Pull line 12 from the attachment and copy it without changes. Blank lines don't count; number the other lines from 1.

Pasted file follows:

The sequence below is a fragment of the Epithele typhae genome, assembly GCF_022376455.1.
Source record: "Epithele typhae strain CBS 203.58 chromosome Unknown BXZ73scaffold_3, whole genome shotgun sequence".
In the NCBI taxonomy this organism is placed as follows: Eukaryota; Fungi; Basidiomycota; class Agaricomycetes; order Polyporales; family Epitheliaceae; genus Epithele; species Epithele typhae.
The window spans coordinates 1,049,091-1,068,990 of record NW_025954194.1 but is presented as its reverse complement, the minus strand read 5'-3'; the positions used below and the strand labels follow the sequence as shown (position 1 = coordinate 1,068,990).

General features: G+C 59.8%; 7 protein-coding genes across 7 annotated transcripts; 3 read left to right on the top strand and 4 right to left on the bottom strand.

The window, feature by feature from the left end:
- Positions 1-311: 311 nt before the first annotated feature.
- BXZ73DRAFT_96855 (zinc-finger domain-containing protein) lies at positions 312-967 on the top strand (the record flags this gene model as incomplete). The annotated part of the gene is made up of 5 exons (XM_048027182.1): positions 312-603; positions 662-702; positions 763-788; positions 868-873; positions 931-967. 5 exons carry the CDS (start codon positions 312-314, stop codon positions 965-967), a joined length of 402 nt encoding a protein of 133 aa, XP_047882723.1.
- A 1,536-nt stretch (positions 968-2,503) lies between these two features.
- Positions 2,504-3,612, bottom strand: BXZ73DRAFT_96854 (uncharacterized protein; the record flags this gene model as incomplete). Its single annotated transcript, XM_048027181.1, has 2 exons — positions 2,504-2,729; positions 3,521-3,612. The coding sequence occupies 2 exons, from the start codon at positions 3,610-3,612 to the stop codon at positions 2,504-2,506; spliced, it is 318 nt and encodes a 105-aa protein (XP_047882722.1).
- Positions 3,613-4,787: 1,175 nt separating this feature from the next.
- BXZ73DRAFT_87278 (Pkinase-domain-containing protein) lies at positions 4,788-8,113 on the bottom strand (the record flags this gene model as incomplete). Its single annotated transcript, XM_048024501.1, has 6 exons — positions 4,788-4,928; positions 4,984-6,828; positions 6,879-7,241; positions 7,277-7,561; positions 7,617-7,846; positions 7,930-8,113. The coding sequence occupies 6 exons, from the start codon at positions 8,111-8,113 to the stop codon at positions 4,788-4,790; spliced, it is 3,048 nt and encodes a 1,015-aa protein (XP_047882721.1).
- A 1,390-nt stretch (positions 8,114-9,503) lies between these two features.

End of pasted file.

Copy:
- BXZ73DRAFT_87278 (Pkinase-domain-containing protein) lies at positions 4,788-8,113 on the bottom strand (the record flags this gene model as incomplete). Its single annotated transcript, XM_048024501.1, has 6 exons — positions 4,788-4,928; positions 4,984-6,828; positions 6,879-7,241; positions 7,277-7,561; positions 7,617-7,846; positions 7,930-8,113. The coding sequence occupies 6 exons, from the start codon at positions 8,111-8,113 to the stop codon at positions 4,788-4,790; spliced, it is 3,048 nt and encodes a 1,015-aa protein (XP_047882721.1).